High-tech projects (Type C) usually involve the development of new products based on a collection of new technologies. Such projects provide completely new solutions to previous problems, or address new needs for new customers. The development of a new command and control system for a military vehicle, the development of a new software package, the development of a new radar, and the development of a new multiplexing fiber-optic system for a large communication network, are all examples of high-tech projects examined in the study. Customers of these projects, in striving for substantial advantages and unique solutions, were ready to accept higher risks as well as higher costs. Indeed, in improving and upgrading an existing weapon system for naval use, the contractor contemplated an initial loss in order to gain access to a unique product line. In the case of the new multiplexing fiber-optic system, its development almost lead the organization into bankruptcy. Nevertheless, these projects provided substantially increased capabilities, effectiveness or competitiveness.

Super-high-tech projects (Type D) are those designed to meet very advanced needs for which no technology or previous solution readily exists. The development of the new electronic module based on a new concept, mentioned earlier, and the development of a receiving and processing system for a hostile and complex electromagnetic environment, both fall into the super-high-tech category. Such projects are obviously the most complicated and risky of all. When these projects are successful, they provide a quantum leap in effectiveness and enormous advantages for their customers.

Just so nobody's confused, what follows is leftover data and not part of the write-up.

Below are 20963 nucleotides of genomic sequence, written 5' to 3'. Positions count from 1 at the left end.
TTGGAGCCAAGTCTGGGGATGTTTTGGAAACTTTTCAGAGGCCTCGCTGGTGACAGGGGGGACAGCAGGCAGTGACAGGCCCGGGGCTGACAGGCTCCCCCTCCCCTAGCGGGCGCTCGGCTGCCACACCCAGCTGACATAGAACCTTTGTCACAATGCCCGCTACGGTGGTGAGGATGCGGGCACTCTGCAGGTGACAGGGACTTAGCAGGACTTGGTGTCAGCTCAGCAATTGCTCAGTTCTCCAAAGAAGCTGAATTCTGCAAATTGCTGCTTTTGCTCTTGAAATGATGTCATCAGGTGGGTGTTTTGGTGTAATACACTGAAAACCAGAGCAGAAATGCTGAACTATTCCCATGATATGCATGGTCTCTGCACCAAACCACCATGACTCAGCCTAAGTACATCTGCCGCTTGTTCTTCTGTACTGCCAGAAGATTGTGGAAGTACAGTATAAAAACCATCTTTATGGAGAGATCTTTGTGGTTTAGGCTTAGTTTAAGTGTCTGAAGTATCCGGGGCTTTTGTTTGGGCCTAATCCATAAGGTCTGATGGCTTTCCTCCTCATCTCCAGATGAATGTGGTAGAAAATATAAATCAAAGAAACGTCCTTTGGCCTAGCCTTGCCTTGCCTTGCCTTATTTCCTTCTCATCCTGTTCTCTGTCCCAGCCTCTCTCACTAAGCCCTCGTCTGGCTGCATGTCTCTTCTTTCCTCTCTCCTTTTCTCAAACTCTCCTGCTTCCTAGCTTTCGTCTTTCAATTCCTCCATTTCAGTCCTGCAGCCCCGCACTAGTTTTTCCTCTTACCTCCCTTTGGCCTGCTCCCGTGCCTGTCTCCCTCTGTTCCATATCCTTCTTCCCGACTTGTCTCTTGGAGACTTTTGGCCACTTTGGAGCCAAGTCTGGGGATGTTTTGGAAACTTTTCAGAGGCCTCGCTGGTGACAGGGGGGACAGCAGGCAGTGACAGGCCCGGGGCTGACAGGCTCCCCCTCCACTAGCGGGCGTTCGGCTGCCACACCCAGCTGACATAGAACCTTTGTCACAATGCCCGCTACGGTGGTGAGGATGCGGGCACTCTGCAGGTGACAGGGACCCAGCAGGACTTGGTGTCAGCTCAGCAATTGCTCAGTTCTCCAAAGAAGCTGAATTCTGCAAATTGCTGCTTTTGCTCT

Table 2 summarizes some of the quantitative findings of the research for different types of project. It shows typical characteristics for each of the four types of project identified and how these relate to each of the four success categories.

Established Technology






Highly Advanced
or Exploratory

(Super Hi-Tech)

Internal Project Objectives



Overruns acceptable

Overruns most likely

to Customer
(Short term)

Standard product

Functional product with added value

Significantly improved capabilities

leap in effectiveness

(Medium term)

Reasonable profit.

Return on investment

High profits.
Market share

High, but may
come much later.
Market leader

(Long term)

Almost none

Gain additional

New product line.
New markets

Leadership in
core and future technologies

Table 2: Success Characteristics of Various Types

Figure 3 shows a conceptual relationship between the relative importance of a given success category and the type of project. It reflects the findings that for traditional technology projects, meeting project objectives of time and cost and satisfying the customer in the short to medium term are the most important considerations. At the other end of the scale, long term future opportunity plays a much larger role.

Figure 3: Success-Project Relationships (Time-based success criteria are project dependent)
Figure 3: Success-Project Relationships
(Time-based success criteria are project dependent)

Additional research is required to ascertain to what extent the complexity of the program/project management inherent in the project has on the selection and consequent success of each project type.

Project Classification System Description  Project Classification System Description